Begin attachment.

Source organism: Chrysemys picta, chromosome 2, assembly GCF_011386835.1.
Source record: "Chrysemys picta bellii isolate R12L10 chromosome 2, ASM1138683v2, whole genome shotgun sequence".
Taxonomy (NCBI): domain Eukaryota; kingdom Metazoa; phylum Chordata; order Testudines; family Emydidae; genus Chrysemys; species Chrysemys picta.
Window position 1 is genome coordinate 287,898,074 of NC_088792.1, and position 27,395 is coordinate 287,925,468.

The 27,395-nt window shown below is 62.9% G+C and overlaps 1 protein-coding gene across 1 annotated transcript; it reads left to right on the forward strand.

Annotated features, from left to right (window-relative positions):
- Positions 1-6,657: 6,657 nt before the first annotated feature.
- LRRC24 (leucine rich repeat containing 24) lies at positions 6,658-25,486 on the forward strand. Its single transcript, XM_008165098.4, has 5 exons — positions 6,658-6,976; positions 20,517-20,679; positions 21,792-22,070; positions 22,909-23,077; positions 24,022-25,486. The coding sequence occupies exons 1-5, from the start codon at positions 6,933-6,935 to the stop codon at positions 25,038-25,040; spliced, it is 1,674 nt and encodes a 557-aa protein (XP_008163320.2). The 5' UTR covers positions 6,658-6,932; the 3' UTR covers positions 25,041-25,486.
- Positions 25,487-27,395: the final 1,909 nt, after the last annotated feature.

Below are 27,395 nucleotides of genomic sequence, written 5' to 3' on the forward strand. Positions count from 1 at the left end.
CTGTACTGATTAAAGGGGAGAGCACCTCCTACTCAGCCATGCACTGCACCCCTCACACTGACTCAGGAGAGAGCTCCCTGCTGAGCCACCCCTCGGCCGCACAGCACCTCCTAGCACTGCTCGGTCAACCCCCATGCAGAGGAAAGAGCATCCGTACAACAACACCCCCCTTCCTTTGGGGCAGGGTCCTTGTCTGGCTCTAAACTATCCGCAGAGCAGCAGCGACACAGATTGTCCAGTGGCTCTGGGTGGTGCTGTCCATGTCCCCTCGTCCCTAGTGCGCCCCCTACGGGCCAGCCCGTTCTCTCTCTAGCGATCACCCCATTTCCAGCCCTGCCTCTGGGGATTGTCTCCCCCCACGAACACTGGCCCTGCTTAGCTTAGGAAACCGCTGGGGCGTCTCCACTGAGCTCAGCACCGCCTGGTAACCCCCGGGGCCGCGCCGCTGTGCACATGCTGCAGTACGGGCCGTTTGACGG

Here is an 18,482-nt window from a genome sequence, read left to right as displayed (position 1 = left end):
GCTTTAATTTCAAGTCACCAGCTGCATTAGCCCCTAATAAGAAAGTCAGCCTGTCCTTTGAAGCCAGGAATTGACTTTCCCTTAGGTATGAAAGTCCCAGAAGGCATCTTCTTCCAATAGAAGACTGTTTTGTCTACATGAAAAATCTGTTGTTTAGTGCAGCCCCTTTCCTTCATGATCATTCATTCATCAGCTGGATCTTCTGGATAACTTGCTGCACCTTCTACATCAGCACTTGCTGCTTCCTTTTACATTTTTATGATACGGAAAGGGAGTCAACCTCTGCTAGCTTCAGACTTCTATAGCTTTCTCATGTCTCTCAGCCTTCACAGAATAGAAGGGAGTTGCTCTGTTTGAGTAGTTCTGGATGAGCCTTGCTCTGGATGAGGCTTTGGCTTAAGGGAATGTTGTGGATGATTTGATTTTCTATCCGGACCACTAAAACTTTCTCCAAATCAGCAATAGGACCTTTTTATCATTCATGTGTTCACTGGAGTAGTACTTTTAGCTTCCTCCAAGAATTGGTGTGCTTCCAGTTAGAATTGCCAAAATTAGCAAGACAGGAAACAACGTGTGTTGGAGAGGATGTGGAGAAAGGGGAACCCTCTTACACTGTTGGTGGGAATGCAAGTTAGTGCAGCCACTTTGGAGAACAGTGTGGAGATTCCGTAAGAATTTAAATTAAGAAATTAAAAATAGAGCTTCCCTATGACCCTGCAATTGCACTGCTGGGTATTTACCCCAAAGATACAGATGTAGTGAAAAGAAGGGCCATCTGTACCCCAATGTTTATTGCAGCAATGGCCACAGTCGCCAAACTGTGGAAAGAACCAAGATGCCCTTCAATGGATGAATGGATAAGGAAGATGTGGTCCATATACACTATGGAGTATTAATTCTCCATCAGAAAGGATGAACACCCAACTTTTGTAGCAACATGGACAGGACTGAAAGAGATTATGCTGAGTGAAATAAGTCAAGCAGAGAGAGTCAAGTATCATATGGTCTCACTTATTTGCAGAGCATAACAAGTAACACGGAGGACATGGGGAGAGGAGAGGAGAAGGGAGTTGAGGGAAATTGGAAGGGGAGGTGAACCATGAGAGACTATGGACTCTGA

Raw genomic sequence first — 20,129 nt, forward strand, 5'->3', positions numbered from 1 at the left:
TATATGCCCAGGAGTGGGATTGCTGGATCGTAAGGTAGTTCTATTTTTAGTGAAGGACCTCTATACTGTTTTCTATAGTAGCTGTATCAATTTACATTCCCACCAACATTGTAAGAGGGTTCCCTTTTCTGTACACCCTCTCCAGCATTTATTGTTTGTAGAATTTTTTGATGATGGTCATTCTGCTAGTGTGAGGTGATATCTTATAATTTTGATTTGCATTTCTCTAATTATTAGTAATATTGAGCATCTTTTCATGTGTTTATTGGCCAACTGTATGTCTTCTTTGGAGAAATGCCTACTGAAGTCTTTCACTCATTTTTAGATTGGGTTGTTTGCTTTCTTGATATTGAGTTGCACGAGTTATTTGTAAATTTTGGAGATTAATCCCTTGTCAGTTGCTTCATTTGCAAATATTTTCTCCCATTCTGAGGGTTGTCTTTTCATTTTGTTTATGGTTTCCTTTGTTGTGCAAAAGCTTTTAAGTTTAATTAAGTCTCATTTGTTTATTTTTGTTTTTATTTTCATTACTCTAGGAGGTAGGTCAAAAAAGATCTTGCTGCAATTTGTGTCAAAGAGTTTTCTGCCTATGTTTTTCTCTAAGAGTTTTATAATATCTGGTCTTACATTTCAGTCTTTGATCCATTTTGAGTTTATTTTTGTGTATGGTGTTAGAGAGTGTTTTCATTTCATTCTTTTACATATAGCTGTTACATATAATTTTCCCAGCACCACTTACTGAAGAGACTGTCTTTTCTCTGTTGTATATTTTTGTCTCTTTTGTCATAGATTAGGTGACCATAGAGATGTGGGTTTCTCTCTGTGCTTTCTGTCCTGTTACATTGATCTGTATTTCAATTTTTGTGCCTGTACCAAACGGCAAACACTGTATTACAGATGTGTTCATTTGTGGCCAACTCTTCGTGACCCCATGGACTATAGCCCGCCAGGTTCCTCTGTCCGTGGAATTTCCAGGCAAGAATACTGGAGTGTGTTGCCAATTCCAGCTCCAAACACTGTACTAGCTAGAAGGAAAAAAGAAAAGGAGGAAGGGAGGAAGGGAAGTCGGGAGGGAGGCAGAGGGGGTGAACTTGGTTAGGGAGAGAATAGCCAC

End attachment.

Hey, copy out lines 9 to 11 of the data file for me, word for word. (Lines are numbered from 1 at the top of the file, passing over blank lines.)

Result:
- Positions 25,487-27,395: the final 1,909 nt, after the last annotated feature.

Below are 27,395 nucleotides of genomic sequence, written 5' to 3' on the forward strand. Positions count from 1 at the left end.
CTGTACTGATTAAAGGGGAGAGCACCTCCTACTCAGCCATGCACTGCACCCCTCACACTGACTCAGGAGAGAGCTCCCTGCTGAGCCACCCCTCGGCCGCACAGCACCTCCTAGCACTGCTCGGTCAACCCCCATGCAGAGGAAAGAGCATCCGTACAACAACACCCCCCTTCCTTTGGGGCAGGGTCCTTGTCTGGCTCTAAACTATCCGCAGAGCAGCAGCGACACAGATTGTCCAGTGGCTCTGGGTGGTGCTGTCCATGTCCCCTCGTCCCTAGTGCGCCCCCTACGGGCCAGCCCGTTCTCTCTCTAGCGATCACCCCATTTCCAGCCCTGCCTCTGGGGATTGTCTCCCCCCACGAACACTGGCCCTGCTTAGCTTAGGAAACCGCTGGGGCGTCTCCACTGAGCTCAGCACCGCCTGGTAACCCCCGGGGCCGCGCCGCTGTGCACATGCTGCAGTACGGGCCGTTTGACGG